4.7 On 29 April 1997 the complainant submitted his first petition to the Government to obtain a cancellation of the expulsion order. On 16 June 1997, the Swedish Embassy in Iran submitted an opinion which challenged the complainant's allegations. On 3 July 1997, the Government rejected his request. On the same date, he filed an application with the European Commission. On 7 July 1997, he submitted a new application seeking the revocation of the expulsion order, referring to a book on the subject of religious conflicts and an information booklet for asylum-seekers that he had written three years earlier. On 7 July 1997, the Minister of Justice stayed the enforcement of the expulsion order, pending the Government's decision on the new application. On 18 September 1997, the Swedish Embassy in Teheran submitted a second opinion on the complainant's case. On 12 November 1997, he withdrew his second petition with the Government and his request was then struck off its list. On 22 January 1998, the European Commission declared the complainant's application inadmissible for failure to exhaust domestic remedies.
4.8 On 28 January 1998, the complainant re-applied for cancellation of the expulsion order. On 27 March 1998, the Migration Board reported that impediments against the enforcement of the expulsion order under the Aliens Act could not be totally ruled out. On 5 November 1998, the Government granted the complainant a temporary resident permit, valid six months on the grounds of the special circumstances that were considered applicable at the time. Thereafter, the Government rejected two further applications for cancellation of the expulsion order on 13 January 2000 and on 4 July 2002. In those cases, the Migration Board also maintained that impediments against the expulsion of the complainant could not be totally ruled out. On 17 June 2004, the Government rejected the complaint's last request for cancellation of the expulsion order. The Migration Board informed the Government on 11 June 2004 that no impediments existed against expelling the complainant.
4.9 The State party challenges the admissibility of the complaint since it refers to a matter that has been examined under another procedure of international investigation and settlement (article 22, paragraph 5 (a)). The European Commission for Human Rights already examined the "same matter" and declared his application inadmissible. The case before the Commission concerned the same complainant, the same facts, and the same substantive rights as the case before the Committee.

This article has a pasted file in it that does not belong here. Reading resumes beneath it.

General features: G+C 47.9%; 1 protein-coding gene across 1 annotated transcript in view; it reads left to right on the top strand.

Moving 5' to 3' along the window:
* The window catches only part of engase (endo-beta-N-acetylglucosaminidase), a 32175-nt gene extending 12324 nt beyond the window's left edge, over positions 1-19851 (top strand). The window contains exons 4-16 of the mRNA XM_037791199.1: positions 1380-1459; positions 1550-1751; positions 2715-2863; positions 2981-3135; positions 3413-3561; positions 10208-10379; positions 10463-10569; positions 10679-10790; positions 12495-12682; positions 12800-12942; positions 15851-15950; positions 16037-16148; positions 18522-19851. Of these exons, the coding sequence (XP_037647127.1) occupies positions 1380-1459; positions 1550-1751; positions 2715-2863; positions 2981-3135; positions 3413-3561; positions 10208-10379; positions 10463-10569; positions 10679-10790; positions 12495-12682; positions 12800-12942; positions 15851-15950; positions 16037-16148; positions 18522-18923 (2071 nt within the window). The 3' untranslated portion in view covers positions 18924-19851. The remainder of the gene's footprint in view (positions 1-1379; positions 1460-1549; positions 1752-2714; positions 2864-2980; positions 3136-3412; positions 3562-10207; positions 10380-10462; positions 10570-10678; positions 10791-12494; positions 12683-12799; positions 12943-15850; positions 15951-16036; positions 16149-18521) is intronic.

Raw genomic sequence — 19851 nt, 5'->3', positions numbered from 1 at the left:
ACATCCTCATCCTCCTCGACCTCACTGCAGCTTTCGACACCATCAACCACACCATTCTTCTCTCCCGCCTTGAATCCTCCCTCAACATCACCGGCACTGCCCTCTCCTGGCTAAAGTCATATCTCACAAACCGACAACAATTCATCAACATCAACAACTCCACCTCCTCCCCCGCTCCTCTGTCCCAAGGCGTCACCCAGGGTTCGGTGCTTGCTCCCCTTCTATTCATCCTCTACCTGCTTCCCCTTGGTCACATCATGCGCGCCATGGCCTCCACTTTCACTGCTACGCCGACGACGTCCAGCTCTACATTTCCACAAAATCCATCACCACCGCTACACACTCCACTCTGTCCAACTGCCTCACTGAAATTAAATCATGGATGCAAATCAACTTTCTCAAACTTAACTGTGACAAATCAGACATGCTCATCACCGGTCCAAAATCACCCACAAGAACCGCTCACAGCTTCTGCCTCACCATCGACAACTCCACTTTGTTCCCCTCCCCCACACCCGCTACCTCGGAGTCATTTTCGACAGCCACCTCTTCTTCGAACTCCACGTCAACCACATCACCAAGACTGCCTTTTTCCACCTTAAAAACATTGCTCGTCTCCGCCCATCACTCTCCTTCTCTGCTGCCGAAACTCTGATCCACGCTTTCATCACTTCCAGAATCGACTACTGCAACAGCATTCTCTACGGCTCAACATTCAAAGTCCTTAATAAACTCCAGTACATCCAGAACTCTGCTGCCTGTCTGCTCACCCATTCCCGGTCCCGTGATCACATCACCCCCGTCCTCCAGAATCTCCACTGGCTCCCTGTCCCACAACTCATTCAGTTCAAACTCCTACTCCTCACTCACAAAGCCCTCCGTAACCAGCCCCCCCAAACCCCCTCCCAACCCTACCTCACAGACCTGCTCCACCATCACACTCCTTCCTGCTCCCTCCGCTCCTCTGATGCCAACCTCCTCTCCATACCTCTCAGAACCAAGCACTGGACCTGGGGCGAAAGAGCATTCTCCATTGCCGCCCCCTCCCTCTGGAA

4.10 The State party further alleges that the complaint is inadmissible for the complainant's failure to exhaust domestic remedies (article 22, paragraph 5(b)), since he did not appeal the judgment of the District Court of Uppsala of 7 January 1997. It adds that an appeal to the competent court of appeal, and, if necessary, a further appeal to the Supreme Court constitute domestic remedies that the complainant must exhaust. There is no basis to consider such remedies as "unreasonably prolonged" or "unlikely to bring effective relief". The remedy available to the complainant through the regular appellate process cannot be replaced by a petition to the Government seeking a cancellation of the expulsion order. Such a petition is an extraordinary remedy that could be considered to be equal to a petition for mercy. Furthermore, no special circumstances exist that would absolve the complainant from his obligation to exhaust domestic remedies.
4.11 The State party adds that the complaint is inadmissible as manifestly ill-founded (article 22 and Rule 107 (b) of the Rules of Procedure), because the complainant failed to meet the basic level of substantiation, for purposes of admissibility.
New communication submitted on behalf of the complainant and complainant's allegations on the admissibility of the case:
5.1 On 14 December 2004, the complainant's newly appointed counsel submitted a new communication on his behalf. According to this complaint, the State party omitted to clarify that:
b) The Uppsala District Court and the Svea Court of Appeals considered that the complainant was a political refugee in Sweden and that impediments against the enforcement of the deportation order did exist;